In its new proposals for 2013-2020, the Commission allows polluters to bank credits from Phase 2 to Phase 3. If there is no international treaty, Brussels estimates that Phase 2 credits could cover about 33% of the Phase 3 reduction effort. If an international post-Kyoto treaty is approved, the EU will set an emissions reduction of 30% instead of 20%, but 50% of the additional reduction can be made up of carbon credits.
This means the EU is evolving in the direction proposed by Sir Nicholas Stern. The Stern Review proposed to cancel any quantitative ceiling on the CDM and to extend CDM eligibility to the building of nuclear plants and to the protection of existing forests against deforestation and degradation. (This extension to forest protection was adopted in Bali). According to Stern, these changes could multiply CDM activity by 40. Under this scenario, 50% of the global mitigation effort would be done in the South, even though the South is responsible for no more than 25% of global warming. Investors from the North will reap considerable profits and cheap carbon credits.
I leave aside the well-documented fraud, corruption, abuses and the so-called “low hanging fruits effect” that characterize the Clean Development Mechanism and that will inevitably characterize any climate strategy based on it, to ask one decisive question: in this situation, what remains of the “common but differentiated responsibility”, a fundamental principle of the United Nations Framework Convention on Climate Change? What remains in practice of the Kyoto stance that CDM and JI should only be used as “complements” to “domestic measures” in the developed countries? These in my view are very important equity questions that could also complicate and undermine the struggle against climate change.
4. The allocation of emission rights amounts to an unprecedented distribution of property rights in the carbon cycle and its regulation, and thus on life itself. This is socially and geographically unfair. Emission rights are assets. In effect, the allocation of emission rights amounts to allocation of property rights in the emission and absorption of carbon, in other words in the carbon cycle.
Of course, these rights are not permanent but semi-permanent. Nevertheless, this poses another important political, ethical, and even “civilizational” problem. The chemistry of carbon is the basis for life on Earth, and life regulates the carbon cycle. Consequently, control of the carbon cycle is control of life itself, and to appropriate the regulation of the carbon cycle is appropriation of the regulation of life.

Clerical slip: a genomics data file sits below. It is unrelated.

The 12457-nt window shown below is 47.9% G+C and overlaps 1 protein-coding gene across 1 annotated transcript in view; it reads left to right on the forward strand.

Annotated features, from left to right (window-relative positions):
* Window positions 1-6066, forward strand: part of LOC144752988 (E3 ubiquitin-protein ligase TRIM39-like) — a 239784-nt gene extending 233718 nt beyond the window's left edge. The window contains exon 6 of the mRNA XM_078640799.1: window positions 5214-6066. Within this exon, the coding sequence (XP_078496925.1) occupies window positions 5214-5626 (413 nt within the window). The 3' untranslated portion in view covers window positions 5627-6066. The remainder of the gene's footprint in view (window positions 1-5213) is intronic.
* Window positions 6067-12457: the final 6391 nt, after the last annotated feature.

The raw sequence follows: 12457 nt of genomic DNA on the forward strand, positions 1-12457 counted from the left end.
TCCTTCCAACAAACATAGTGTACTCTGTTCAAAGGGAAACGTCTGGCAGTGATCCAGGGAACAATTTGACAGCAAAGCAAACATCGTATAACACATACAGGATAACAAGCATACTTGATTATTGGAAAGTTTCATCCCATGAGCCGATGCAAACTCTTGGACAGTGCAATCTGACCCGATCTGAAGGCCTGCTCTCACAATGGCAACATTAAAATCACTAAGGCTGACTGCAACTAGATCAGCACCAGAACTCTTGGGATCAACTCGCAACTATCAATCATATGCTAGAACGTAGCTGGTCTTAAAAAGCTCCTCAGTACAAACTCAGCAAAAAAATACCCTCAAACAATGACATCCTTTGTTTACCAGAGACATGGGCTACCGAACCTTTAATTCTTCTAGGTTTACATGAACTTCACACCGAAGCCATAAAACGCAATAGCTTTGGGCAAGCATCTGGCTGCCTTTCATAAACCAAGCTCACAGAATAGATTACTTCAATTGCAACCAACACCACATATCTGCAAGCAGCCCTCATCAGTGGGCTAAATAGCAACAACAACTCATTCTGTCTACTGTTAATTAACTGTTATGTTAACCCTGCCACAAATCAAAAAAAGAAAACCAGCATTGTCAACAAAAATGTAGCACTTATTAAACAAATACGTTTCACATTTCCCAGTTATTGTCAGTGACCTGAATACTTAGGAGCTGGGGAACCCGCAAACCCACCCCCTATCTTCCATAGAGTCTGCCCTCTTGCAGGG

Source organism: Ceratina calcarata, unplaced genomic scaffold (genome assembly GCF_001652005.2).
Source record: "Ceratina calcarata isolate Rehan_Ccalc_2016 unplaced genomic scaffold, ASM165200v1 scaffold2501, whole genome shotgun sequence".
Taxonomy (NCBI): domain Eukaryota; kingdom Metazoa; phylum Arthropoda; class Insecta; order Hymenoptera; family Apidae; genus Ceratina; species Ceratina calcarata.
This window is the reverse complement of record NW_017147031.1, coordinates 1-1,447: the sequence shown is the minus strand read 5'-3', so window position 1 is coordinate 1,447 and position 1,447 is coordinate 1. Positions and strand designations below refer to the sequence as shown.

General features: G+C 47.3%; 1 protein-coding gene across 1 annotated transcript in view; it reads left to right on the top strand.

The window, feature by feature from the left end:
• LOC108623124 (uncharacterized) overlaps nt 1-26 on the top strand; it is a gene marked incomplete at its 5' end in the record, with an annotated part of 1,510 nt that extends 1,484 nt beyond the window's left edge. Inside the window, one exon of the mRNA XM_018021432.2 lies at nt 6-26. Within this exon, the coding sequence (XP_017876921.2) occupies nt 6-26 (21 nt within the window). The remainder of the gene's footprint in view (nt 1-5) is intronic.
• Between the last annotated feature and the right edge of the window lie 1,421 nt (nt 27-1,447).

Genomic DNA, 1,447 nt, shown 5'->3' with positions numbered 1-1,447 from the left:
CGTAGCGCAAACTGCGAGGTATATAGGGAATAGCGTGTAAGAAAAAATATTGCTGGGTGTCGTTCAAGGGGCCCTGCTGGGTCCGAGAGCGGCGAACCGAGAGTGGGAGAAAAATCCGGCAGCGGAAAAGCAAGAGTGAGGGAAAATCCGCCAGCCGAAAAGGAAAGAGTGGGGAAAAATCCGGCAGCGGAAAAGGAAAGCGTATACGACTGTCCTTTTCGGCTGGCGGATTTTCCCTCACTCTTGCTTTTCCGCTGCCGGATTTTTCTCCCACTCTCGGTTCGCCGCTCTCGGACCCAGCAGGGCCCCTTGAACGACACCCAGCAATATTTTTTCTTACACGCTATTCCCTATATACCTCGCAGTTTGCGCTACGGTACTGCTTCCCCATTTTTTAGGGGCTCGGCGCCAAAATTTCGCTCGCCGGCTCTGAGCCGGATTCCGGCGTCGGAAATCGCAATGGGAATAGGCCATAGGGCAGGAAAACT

This is not the first time that capitalism has appropriated natural resources: such appropriation is one of the basic conditions for its development. But such a sweeping appropriation of natural resources on a global basis is absolutely unprecedented in history. This appropriation is both geographically and socially extremely unfair: carbon from the North and South is appropriated by big business in the North. This could have huge social consequences in the future and even affect everyone’s most basic rights.
5. Because it is a purely quantitative measure, cost-effectiveness can not take into account the qualitative aspects of the essential energy revolution, nor its global rationality on the long term.
The struggle against climate change involves quantitative and qualitative objectives that must be reached globally within a very short time. The quantitative objectives are those recommended by the IPCC: a reduction of GHG emissions in the developed countries of 25-40% by 2020; a peak of global emissions within 10 to 15 years; and a global emissions reduction of 50-85% by 2050.
The qualitative objectives can be summarized as an energy revolution, in other words the transition from a centralized, inefficient and energy-wasting system based on fossil fuels to a decentralized, highly efficient and conservationist energy system based on solar energy in different forms. This has implications for all society, not only industry and the utilities, but also for land management, transportation systems, crop-production, leisure, etc. What is needed is a profound and global transformation, within 50 years.